On April 25, 2014, defendant filed a petition for recall of his sentence pursuant to section 1170, subdivision (d)(2). The People opposed the petition. After an evidentiary hearing, the court denied the petition. The court concluded that section 1170, subdivision (d)(2) applied to an aider and abettor, or the nonkiller, and found that defendant did not establish he had been rehabilitated or that he felt remorse. Defendant appeals this ruling.

         Discussion

         1. Development of Statutory and Decisional Law Affecting Sentences for Juveniles Convicted of Special Circumstances Murder.

         In order to provide context for our discussion, we provide a brief review of the statutory enactments and landmark decisions which govern our analysis. We begin with the year of defendant’s offense, 1994.[4] At that time, Penal Code section 190.5, subdivision (a), prohibited the imposition of the death penalty upon any person who was under the age of 18 at the time of the commission of the crime.

         Subdivision (b) of section 190.5 provided that “The penalty for a defendant found guilty of murder in the first degree, in any case in which one or more special circumstances enumerated in Section 190.2 or 190.25 has been found to be true under Section 190.4, who was 16 years of age or older and under the age of 18 years at the time of the commission of the crime, shall be confinement in the state prison for life without the possibility of parole or, at the discretion of the court, 25 years to life.” Prior to 2014, this section was interpreted to mean that 16- or 17-year-olds who commit special circumstance murder must be sentenced to LWOP, unless the court, in its discretion, finds good reason to choose the less severe sentence of 25 years to life. (People v. Guinn (1994) 28 Cal.App.4th 1130, 1141 [overruled by Gutierrez, supra, 58 Cal.4th at pp. 1370-1371].) Defendant was sentenced to LWOP two years after the Guinn decision was published.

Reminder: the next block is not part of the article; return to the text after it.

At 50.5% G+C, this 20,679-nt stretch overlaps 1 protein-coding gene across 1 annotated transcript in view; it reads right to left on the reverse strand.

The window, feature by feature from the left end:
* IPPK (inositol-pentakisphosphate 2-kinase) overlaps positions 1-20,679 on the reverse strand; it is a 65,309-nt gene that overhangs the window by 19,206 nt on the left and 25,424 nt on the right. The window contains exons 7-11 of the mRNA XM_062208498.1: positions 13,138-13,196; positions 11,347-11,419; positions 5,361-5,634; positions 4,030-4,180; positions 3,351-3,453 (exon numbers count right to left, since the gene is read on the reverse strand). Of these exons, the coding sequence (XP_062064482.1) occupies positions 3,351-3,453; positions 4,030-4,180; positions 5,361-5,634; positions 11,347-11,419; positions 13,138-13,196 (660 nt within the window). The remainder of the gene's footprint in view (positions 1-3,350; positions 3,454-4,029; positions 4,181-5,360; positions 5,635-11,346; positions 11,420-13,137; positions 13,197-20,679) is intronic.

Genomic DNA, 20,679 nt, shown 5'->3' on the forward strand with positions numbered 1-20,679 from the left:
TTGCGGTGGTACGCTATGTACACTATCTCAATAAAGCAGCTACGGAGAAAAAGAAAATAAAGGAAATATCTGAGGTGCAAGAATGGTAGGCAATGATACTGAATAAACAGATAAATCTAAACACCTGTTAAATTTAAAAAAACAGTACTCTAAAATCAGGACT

In 2010, the United States Supreme Court decided that the Eighth Amendment prohibited the imposition of a life-without-parole sentence on a juvenile offender who committed a non-homicide crime and, while the defendant need not be guaranteed eventual release from the life sentence, he must have some realistic opportunity to obtain release before the end of the life term. (Graham v. Florida (2010) 560 U.S. 48, 74-75 [130 S.Ct. 2011, 176 L.Ed.2d 825].) Also in December 2010, State Senator Yee introduced Senate Bill 9 to the California Senate, an act to amend Penal Code section 1170, adding subdivision (e)(1). (Later renumbered § 1170, subd. (d)(2), with modifications.) This amendment permitted persons who were under the age of 18 at the time of the commission of an offense for which the defendant was sentenced to LWOP to petition for recall and resentencing after serving not less than 10 years, nor more than 15 years of that term as of January 1, 2012. (Stats. 2012, ch. 828, § 1; see http://www.leginfo.ca.gov/pub/11-12/bill/sen/sb_0001-0050/sb_9_bill_20101206_introduced.pdf, as of 4/28/2016.)

         On June 25, 2012, the United States Supreme Court revisited the issue of LWOP sentences for juveniles in holding that the Eighth Amendment forbade a sentencing scheme that mandated LWOP for juvenile offenders convicted of first degree murder because it precludes consideration of the juvenile’s chronological age and its hallmark features. (Miller v. Alabama, supra, 132 S.Ct. at pp. 2455, 2468-2469.) In so holding, however, the Supreme Court cautioned that “Although we do not foreclose a sentencer’s ability to make that judgment in homicide cases, we require it to take into account how children are different, and how those differences counsel against irrevocably sentencing them to a life time in prison.” (Id., 132 S.Ct. at p. 2469.) In other words, the “categorical bar” on LWOP terms for juveniles applied “only to non-homicide crimes.” (Id., 132 S.Ct. at p. 2465.)

         On September 30, 2012, the Legislature enacted Senate Bill No. 9, which went into effect on January 1, 2013. In its final version, the provision affecting juveniles sentenced to LWOP was renumbered as section 1170, subdivision (d)(2), and a defendant could bring a petition for recall and resentencing after serving 15 years, rather than 10, as in the original version. Effective January 1, 2014, the Legislature passed Senate Bill No. 260, which added sections 3051, 3046, subdivision (c), and 4801 to the Penal Code. That section requires the Board of Parole Hearings to conduct a youth offender parole hearing during the 15th, 20thy, or 25th year of a juvenile offender’s incarceration, depending on the ...